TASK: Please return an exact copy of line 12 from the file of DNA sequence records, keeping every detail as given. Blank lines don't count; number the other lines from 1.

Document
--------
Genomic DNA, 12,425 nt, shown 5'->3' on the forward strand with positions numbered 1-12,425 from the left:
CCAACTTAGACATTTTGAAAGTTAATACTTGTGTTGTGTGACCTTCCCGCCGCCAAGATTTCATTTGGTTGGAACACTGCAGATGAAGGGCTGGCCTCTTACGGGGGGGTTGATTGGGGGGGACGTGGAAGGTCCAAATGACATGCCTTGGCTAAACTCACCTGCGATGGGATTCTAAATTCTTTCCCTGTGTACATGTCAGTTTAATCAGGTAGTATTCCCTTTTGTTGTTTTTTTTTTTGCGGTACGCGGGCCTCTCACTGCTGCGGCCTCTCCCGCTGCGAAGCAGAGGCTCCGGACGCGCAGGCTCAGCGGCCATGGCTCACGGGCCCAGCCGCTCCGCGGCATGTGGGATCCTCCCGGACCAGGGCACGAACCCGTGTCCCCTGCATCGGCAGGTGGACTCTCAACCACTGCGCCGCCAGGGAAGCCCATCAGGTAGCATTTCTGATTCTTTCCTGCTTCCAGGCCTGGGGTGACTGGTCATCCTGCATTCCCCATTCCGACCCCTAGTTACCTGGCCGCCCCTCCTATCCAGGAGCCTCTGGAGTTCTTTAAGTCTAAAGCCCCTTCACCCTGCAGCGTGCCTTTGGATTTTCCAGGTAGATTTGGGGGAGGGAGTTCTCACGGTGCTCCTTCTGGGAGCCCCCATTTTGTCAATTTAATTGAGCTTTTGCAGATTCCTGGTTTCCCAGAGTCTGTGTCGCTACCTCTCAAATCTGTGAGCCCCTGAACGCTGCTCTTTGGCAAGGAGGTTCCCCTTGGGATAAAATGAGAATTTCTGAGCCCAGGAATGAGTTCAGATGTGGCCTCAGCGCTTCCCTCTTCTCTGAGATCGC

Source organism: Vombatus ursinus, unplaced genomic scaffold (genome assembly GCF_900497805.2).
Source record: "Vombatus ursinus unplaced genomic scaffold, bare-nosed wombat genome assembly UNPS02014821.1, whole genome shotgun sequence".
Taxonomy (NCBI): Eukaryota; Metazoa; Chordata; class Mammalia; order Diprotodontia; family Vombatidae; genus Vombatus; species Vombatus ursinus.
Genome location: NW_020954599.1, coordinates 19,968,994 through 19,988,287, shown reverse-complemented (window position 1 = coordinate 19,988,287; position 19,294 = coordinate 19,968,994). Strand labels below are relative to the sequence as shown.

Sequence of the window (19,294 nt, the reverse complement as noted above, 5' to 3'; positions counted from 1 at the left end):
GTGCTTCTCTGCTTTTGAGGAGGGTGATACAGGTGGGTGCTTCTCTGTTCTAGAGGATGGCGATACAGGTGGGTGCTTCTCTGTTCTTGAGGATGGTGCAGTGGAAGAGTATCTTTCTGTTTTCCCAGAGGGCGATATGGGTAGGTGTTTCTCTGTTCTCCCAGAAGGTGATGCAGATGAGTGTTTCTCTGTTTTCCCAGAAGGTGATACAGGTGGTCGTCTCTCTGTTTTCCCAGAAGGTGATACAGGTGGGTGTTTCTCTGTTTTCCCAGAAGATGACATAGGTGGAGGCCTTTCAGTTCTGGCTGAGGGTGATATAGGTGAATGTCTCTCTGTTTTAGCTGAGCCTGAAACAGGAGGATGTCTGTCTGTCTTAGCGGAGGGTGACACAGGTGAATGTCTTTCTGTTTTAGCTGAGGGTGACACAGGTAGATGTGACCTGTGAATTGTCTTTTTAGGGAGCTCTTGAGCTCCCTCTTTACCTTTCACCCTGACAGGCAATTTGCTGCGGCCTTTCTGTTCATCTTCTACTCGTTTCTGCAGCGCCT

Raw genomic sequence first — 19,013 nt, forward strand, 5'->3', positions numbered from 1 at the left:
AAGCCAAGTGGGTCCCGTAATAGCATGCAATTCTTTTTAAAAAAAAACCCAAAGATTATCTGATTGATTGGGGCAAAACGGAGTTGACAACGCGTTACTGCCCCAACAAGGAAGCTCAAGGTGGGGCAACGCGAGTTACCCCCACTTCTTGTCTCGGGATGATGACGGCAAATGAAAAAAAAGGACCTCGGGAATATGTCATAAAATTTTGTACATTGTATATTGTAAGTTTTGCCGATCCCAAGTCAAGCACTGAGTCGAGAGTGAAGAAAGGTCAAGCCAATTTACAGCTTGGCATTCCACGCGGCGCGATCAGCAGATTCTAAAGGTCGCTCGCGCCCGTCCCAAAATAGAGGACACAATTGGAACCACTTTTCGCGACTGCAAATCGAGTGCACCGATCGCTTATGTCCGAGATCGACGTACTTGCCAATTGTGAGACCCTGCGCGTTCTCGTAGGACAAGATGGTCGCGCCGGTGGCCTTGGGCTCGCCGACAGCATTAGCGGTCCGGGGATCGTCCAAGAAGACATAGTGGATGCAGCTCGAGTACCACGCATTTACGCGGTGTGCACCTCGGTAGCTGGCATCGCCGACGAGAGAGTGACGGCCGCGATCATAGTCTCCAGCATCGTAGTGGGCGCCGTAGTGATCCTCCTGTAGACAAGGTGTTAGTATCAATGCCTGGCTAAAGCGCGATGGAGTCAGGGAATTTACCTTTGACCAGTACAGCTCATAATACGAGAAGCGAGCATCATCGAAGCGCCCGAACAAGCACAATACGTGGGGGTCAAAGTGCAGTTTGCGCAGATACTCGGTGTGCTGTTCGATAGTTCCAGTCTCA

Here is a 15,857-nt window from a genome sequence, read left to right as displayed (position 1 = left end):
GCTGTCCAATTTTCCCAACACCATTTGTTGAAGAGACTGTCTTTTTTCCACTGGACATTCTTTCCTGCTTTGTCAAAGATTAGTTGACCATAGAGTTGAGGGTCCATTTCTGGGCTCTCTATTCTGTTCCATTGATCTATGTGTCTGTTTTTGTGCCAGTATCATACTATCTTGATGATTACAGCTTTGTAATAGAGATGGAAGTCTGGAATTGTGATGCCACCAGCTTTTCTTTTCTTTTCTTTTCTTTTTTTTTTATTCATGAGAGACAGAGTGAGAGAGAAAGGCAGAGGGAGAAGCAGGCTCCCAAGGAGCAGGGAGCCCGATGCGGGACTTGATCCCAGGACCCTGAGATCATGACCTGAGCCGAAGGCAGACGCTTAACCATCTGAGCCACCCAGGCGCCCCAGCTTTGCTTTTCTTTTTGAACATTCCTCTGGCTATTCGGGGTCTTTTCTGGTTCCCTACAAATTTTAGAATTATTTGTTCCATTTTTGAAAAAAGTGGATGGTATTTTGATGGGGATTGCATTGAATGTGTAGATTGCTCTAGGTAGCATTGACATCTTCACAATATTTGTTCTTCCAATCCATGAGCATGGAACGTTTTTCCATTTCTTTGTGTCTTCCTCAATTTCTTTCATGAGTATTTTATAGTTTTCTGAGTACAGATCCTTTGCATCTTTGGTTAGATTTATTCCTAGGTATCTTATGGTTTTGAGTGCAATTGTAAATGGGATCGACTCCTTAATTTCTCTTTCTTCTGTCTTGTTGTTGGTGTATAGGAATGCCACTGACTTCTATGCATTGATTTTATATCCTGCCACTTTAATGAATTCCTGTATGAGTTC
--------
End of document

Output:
GCTGTCCAATTTTCCCAACACCATTTGTTGAAGAGACTGTCTTTTTTCCACTGGACATTCTTTCCTGCTTTGTCAAAGATTAGTTGACCATAGAGTTGAGGGTCCATTTCTGGGCTCTCTATTCTGTTCCATTGATCTATGTGTCTGTTTTTGTGCCAGTATCATACTATCTTGATGATTACAGCTTTGTAATAGAGATGGAAGTCTGGAATTGTGATGCCACCAGCTTTTCTTTTCTTTTCTTTTCTTTTTTTTTTATTCATGAGAGACAGAGTGAGAGAGAAAGGCAGAGGGAGAAGCAGGCTCCCAAGGAGCAGGGAGCCCGATGCGGGACTTGATCCCAGGACCCTGAGATCATGACCTGAGCCGAAGGCAGACGCTTAACCATCTGAGCCACCCAGGCGCCCCAGCTTTGCTTTTCTTTTTGAACATTCCTCTGGCTATTCGGGGTCTTTTCTGGTTCCCTACAAATTTTAGAATTATTTGTTCCATTTTTGAAAAAAGTGGATGGTATTTTGATGGGGATTGCATTGAATGTGTAGATTGCTCTAGGTAGCATTGACATCTTCACAATATTTGTTCTTCCAATCCATGAGCATGGAACGTTTTTCCATTTCTTTGTGTCTTCCTCAATTTCTTTCATGAGTATTTTATAGTTTTCTGAGTACAGATCCTTTGCATCTTTGGTTAGATTTATTCCTAGGTATCTTATGGTTTTGAGTGCAATTGTAAATGGGATCGACTCCTTAATTTCTCTTTCTTCTGTCTTGTTGTTGGTGTATAGGAATGCCACTGACTTCTATGCATTGATTTTATATCCTGCCACTTTAATGAATTCCTGTATGAGTTC